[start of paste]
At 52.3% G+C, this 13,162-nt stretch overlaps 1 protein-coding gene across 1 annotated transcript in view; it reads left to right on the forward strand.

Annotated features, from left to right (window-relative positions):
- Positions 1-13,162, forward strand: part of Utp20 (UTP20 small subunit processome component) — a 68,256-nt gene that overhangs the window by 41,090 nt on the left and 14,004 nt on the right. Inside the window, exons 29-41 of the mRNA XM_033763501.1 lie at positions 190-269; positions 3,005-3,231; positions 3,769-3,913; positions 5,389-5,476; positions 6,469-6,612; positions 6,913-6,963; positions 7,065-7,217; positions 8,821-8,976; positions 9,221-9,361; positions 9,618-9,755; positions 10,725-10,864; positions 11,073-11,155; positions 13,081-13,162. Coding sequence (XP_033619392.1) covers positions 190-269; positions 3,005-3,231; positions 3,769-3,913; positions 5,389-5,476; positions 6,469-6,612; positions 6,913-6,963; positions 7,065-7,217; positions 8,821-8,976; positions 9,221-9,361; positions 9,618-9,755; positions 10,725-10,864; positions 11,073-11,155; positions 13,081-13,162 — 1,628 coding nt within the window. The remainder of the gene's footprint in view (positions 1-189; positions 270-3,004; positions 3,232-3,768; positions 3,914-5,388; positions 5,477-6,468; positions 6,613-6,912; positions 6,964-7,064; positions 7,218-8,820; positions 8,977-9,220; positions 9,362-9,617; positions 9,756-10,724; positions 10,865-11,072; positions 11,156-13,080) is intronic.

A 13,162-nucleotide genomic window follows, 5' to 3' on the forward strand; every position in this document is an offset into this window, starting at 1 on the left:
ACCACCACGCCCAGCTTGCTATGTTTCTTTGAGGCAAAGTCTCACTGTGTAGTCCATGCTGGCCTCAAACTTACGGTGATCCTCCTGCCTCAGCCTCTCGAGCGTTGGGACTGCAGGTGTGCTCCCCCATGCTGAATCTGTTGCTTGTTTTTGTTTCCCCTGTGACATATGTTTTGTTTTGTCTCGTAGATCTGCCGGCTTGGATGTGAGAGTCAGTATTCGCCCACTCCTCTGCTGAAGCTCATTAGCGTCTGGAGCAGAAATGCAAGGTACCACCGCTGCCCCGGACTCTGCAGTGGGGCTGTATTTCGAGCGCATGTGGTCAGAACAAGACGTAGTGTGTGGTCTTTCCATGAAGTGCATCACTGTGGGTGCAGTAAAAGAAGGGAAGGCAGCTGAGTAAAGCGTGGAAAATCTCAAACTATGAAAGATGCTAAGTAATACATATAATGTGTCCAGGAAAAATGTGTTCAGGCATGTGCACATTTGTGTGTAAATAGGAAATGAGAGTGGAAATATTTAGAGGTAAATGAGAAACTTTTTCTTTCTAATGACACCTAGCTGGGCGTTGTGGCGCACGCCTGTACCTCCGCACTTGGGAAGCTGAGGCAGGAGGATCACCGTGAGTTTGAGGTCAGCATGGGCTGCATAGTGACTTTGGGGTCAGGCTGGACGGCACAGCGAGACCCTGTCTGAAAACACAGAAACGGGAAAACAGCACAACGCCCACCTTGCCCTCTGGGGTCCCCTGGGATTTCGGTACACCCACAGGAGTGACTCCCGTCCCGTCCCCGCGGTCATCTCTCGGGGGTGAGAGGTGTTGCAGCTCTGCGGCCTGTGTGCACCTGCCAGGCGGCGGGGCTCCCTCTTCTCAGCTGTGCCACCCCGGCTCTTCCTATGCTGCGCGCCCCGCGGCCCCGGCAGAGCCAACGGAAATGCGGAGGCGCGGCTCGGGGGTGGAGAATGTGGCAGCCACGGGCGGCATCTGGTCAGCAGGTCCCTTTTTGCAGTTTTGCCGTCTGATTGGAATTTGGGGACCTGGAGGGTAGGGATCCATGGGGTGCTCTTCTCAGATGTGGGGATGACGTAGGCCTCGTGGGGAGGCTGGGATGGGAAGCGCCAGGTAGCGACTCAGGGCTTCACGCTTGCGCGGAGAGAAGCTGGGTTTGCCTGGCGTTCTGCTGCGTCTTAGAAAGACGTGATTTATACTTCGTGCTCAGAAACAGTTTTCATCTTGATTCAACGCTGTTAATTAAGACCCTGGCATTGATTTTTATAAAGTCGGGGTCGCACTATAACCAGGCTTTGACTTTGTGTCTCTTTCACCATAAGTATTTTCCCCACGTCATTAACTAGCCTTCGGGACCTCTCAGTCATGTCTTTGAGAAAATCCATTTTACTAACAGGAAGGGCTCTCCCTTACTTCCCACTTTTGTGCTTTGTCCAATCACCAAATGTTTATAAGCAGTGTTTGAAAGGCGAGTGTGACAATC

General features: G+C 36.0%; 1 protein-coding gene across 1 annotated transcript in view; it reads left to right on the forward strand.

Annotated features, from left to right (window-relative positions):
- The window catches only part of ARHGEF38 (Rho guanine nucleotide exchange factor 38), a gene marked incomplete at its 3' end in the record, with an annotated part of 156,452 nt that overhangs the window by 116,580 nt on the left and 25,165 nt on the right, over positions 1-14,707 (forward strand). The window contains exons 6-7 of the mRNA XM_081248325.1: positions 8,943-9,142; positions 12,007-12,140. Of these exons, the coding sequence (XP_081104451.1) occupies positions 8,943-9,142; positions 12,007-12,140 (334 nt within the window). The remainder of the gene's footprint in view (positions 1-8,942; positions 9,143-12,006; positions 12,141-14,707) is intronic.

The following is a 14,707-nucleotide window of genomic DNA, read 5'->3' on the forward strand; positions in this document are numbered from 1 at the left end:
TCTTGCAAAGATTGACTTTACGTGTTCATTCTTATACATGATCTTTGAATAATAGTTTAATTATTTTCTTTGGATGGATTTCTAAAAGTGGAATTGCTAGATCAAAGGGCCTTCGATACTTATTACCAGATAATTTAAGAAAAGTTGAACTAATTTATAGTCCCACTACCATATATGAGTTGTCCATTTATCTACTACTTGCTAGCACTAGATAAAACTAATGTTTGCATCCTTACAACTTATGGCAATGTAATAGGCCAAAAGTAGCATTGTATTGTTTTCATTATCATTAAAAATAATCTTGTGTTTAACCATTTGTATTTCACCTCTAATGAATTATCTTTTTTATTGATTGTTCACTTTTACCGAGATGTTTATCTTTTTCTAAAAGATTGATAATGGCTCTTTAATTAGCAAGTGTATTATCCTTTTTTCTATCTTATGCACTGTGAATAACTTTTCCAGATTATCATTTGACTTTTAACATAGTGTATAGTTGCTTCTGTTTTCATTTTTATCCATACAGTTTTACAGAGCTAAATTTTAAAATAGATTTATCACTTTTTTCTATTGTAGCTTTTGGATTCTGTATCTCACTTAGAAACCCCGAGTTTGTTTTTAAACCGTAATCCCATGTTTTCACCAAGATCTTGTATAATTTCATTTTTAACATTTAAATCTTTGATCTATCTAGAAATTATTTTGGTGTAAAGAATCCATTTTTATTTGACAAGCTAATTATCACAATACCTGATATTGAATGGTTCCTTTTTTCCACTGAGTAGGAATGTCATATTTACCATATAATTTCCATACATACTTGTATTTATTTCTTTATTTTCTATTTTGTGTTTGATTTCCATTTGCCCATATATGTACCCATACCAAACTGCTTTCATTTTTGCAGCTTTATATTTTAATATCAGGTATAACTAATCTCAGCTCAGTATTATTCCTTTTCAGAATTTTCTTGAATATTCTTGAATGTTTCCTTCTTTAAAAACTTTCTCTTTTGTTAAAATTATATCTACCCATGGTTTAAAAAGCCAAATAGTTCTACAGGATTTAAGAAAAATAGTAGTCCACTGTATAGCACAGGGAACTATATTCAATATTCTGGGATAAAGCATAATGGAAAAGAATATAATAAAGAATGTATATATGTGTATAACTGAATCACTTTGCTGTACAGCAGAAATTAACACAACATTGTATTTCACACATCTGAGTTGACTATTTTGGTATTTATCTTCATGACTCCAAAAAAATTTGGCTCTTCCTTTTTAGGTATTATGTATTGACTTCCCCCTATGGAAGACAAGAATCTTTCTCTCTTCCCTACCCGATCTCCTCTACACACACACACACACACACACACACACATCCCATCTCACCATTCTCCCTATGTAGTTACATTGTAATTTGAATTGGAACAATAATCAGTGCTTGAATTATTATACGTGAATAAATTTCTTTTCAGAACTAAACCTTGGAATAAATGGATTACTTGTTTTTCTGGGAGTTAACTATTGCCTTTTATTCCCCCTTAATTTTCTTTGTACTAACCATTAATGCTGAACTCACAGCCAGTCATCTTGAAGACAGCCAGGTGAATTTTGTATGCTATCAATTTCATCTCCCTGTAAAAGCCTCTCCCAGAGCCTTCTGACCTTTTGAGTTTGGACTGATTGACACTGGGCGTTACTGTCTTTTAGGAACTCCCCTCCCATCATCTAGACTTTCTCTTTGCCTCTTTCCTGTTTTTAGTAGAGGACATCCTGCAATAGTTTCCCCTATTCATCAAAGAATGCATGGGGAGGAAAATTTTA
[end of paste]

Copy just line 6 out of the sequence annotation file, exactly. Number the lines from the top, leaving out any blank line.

General features: G+C 36.0%; 1 protein-coding gene across 1 annotated transcript in view; it reads left to right on the forward strand.